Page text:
Fall IS Coming….

August, it can be argued, is the most beautiful, warm, “reminding us what’s coming” type of month…… with no holidays.

You wake up and think to yourself “its almost the end of the summer, SCHOOL will be back in session soon.” Yet, you still have so much more to do before winter.

Well, now is as good a time as any… get started on checking off that to do list!

Have a picnic. Go on that weekend get-a-way. Start that jogging regimen you’ve been promising yourself yet putting off since January.  OR

Start your preventative maintenance today!

WHAT???!!!!  There’s plenty of time!

Fall is approaching fast, soon the kids will be back in school and then the running around really begins!

So why not……

Clean your gutters, while your up there, see if there are any loose screws or hanging downspouts.  This is important all year ’round, but especially in fall and winter when leaves and snow can accumulate causing damage or ice damming.  Who wants to be out in 20 degree weather fixing that!!??!!  ServiceMaster does!

Check your exposed pipes, make sure they are well insulated against the below freezing temps.  No one wants to deal with a broken water pipe that floods your home!  ServiceMaster does!

How about re-sealing your exposed foundation in the basement.  Ground water can come through the blocks when there is heavy rain or when we have lots of snow that melts fast.  You don’t want to run down to the basement to get your heavy winter blanket granny made and find everything floating around seeing how you lost those precious valuable stored in the basement. And I’m sure you don’t want to be wading through cold water trying to clean everything up!  ServiceMaster does!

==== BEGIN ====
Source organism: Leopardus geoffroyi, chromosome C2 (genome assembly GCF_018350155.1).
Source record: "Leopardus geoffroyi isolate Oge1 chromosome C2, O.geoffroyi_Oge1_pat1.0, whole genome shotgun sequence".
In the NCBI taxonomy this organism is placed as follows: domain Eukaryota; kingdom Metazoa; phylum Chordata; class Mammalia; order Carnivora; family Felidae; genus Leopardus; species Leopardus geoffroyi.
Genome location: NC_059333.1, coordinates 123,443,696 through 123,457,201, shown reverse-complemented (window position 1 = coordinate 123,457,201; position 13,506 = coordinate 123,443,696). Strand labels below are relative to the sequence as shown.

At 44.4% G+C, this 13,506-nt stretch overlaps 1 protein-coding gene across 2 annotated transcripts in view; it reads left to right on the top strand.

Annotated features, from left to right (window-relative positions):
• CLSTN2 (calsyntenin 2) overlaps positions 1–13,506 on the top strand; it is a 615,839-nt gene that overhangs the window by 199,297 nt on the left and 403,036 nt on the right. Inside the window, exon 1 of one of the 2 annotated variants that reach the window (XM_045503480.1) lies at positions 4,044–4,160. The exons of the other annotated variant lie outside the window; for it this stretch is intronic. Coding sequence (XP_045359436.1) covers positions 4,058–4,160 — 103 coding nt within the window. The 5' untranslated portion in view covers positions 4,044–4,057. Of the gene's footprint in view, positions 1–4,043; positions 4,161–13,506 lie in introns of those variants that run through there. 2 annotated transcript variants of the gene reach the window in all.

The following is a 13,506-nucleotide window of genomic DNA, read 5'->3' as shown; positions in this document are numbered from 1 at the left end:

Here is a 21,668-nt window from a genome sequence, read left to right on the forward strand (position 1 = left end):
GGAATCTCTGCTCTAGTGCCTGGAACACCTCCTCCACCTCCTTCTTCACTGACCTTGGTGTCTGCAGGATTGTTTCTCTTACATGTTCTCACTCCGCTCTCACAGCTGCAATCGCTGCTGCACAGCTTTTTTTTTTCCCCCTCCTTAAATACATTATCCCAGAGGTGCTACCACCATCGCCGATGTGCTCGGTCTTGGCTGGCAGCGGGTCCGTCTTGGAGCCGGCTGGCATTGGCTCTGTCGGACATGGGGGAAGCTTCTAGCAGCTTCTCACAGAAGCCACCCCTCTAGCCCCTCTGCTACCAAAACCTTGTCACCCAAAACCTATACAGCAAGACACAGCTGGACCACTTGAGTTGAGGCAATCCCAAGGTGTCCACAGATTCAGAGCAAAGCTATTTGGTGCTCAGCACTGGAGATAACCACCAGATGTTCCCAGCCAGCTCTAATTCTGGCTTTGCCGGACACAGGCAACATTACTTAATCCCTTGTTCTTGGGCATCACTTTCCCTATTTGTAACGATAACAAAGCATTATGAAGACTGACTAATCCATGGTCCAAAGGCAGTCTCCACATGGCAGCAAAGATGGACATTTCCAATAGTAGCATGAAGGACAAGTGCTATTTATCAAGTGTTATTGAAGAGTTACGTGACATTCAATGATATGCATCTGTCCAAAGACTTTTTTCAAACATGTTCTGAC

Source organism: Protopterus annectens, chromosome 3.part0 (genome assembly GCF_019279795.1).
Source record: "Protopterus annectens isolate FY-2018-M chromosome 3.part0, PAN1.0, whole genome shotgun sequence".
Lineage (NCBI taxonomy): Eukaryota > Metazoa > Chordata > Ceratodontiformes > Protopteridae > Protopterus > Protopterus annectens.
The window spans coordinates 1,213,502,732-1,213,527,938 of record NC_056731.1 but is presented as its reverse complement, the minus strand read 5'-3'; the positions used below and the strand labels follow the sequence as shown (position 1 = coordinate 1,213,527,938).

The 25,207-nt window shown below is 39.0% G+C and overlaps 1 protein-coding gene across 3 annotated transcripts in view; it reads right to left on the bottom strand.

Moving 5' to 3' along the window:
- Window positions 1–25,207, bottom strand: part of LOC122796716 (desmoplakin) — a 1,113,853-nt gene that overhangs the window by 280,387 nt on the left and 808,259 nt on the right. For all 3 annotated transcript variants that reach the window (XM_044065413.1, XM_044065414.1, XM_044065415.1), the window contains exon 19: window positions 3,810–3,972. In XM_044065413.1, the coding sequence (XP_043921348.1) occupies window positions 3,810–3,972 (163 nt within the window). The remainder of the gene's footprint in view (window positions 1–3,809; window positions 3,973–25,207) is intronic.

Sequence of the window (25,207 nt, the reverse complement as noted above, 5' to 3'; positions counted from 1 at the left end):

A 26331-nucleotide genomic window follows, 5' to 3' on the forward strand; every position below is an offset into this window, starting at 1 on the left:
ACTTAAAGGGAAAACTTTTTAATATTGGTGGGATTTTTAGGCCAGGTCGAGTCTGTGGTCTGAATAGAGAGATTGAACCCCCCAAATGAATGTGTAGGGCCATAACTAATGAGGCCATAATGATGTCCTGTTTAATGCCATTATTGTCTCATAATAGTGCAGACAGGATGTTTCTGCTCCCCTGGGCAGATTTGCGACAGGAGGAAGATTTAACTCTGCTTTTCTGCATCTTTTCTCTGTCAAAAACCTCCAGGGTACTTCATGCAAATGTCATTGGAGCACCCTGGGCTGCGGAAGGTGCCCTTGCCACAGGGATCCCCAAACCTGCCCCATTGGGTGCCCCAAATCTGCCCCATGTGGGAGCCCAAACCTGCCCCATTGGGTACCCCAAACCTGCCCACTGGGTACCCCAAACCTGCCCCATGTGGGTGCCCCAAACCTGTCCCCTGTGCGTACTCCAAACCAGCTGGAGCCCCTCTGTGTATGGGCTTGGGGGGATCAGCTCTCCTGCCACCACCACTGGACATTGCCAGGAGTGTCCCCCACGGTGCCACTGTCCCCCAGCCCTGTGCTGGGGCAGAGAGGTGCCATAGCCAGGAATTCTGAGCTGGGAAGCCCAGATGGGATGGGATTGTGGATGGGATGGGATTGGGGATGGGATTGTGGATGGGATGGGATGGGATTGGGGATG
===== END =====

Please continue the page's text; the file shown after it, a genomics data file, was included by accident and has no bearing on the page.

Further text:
These are just a few of the things you should think about before the fast approaching winter comes.

If you have any of these issues… and more, Call Us…   ServiceMaster will take care of it for you.. leaving you a little more stress free.  We will put your house or business back together, good as new, Restoring your Peace of Mind!

 

 

 

Carbon Monoxide and Your Furnace

Staying warm is especially important during this cold winter weather, but there’s a chance your furnace could make you sick.

Homeowners need to be aware of carbon monoxide poisoning in the winter when furnaces are working overtime and cars are warming up in the garage.  CO (carbon monoxide) is a colorless, odorless, and tasteless gas that is slightly less dense than air.

The Consumer Product Safety Commission estimates that 170 people die every year from carbon monoxide that comes from household appliances. A poorly running furnace can not only fail but it can quickly fill a home with carbon monoxide.  Gas pressure can end up being too high which means its burning hot and whenever you burn hot in an appliance, there is a possibility the heat exchange could crack, which would produce carbon monoxide.

Fire officials also echo heating experts and say the best way to prevent carbon monoxide from seeping into your home is to have your furnace checked every year; to make sure it’s not emitting carbon monoxide into your home. A yearly examination usually costs less than $100.

Anything that’s a combustible material, that can burn, has the potential to put out carbon monoxide.

Homeowners should also regularly replace the air filter and make sure snow and ice aren’t building up on the vents outside, because if you don’t pay attention to the largest appliance in your home, it could create a dangerous and even deadly situation.